Association of exercise type with sex in the MCT (a) and HIIT (b) groups. Data are presented as proportions of the total number of exercise sessions. Other type of endurance; treadmill, cross trainer, aerobics etc., Domestic activities; housework, gardening etc., Other: golf, bowling, horseback riding etc. *Significantly different from men (p < 0.05)
Finally, although performing the lower trapezius strengthening exercise as described by Kuhn (standing with the arms at the sides and moving the shoulders into extension against resistance of an elastic band) is appropriate for individuals with moderate to high pain levels or altered scapulothoracic movement patterns, other exercises have demonstrated5 greater electromyographic activity levels of the lower portion of the trapezius muscle. The prone “Y” exercise (arm raised in line with the fibers of the lower trapezius) produces high levels of lower trapezius electromyographic activity and might be more effective for strengthening this muscle.5 After an individual's pain resolves and scapulothoracic movement patterns normalize, an athletic trainer or physical therapist might progress the individual to a more challenging position, such as the prone “Y” exercise.
Raphael AJ. Natural childbirth in twentieth century England; PhD thesis. London: Queen Mary University of London; 2010.  In the sub-continent, Vaughan was amazed that mostly affluent women suffered physically and mentally from childbirth, while poor women typically gave birth with relative ease. She explained that the active indigenous Indian lifestyle and regular exercises that maintain a functional pelvic anatomy were abandoned by the affluent.27 Vaughan K. The shape of the pelvic brim as the determining factor in childbirth. BMJ. 1931;2(3698):939–41.10.1136/bmj.2.3698.939[Crossref], [PubMed] [Google Scholar] Vaughan also observed that traditional Indian women, who covered their entire body with garments, were at risk of medical dangers including osteopenia due to sunlight deprivation.28 Vaughan KO. The purdah system and its effect on motherhood. Cambridge: W. Heffer & Sons Limited; 1928. [Google Scholar]
In 1890, English-born American physician Edwin Checkley published ‘A Natural Method of Physical Training’ in which he presented his MMB philosophy. Checkley’s exercise method was non-competitive, did not encourage physical or mental exhaustion, and did not require equipment. The aim was ‘to feel naturally light and strong and to have an effective body.’9 Checkley E. A natural method of physical training. New York (NY): William C. Bryant & Co.; 1890. [Google Scholar] Checkley expressed his dismay toward the vigorous and ‘unnatural’ athletic training methods utilized in the gymnasiums at the time, as well as toward the new mechanized ‘muscle-molding schemes’ he referred to as ‘straining’ more than ‘training.’ He criticized the ethics of aggressive performance-enhancing gymnastic and athletic training techniques claiming they were not natural, therefore harmful for the body and mind. In comparison, Checkley described animals in nature that sustain a lifetime of health, fitness, and beauty by performing seemingly effortless movements on a regular basis.9 Checkley E. A natural method of physical training. New York (NY): William C. Bryant & Co.; 1890. [Google Scholar] Perhaps ironically, Checkley’s philosophy and exercises famously ‘converted’ Alan Calvert, the weightlifting pioneer who founded the Milo Bar-bell Company in 1902 and started Strength Magazine in 1914 (Figures 1, 2).12 Beckwith KA. Building Strength. Alan Calvert, the Milo bar-bell company, and the modernization of American weight training; PhD thesis. Austin: The University of Texas; 2006. [Google Scholar]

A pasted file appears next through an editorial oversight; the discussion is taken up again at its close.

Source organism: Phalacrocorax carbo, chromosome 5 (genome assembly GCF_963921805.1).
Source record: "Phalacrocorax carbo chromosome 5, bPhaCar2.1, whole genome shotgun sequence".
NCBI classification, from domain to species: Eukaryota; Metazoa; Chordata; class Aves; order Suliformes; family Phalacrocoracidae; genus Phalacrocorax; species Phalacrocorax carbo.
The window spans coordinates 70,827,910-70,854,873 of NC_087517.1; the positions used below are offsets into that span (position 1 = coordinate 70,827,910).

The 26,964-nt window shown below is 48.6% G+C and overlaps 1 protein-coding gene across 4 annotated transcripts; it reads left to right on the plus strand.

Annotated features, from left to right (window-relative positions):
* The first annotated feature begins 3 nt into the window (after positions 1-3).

Regular aerobic exercise improves symptoms associated with a variety of central nervous system disorders and may be used as an adjunct therapy for these disorders. There is clear evidence of exercise treatment efficacy for major depressive disorder and attention deficit hyperactivity disorder.[43][48][52][53][54][55] The American Academy of Neurology's clinical practice guideline for mild cognitive impairment indicates that clinicians should recommend regular exercise (two times per week) to individuals who have been diagnosed with this condition.[56] Reviews of clinical evidence also support the use of exercise as an adjunct therapy for certain neurodegenerative disorders, particularly Alzheimer’s disease and Parkinson's disease.[57][58][59][60][61][62] Regular exercise is also associated with a lower risk of developing neurodegenerative disorders.[60][63] A large body of preclinical evidence and emerging clinical evidence supports the use of exercise therapy for treating and preventing the development of drug addictions.[64][65][66][67][68] Regular exercise has also been proposed as an adjunct therapy for brain cancers.[69]
The world population is ageing and the number of older adults with chronic health conditions and physical limitations is expected to increase. This, in turn, could lead to an increased burden on healthcare services [1]. Regular physical activity is an important component of successful ageing and reduces the risk of developing several age- and lifestyle related diseases such as cardiovascular disease, dementia and type 2 diabetes [2–7]. However, making older adults exercise and keeping them in exercise programs is a major challenge [8]. Understanding how older adults prefer to exercise may help developing tailored exercise programs and increase sustained exercise participation in ageing populations.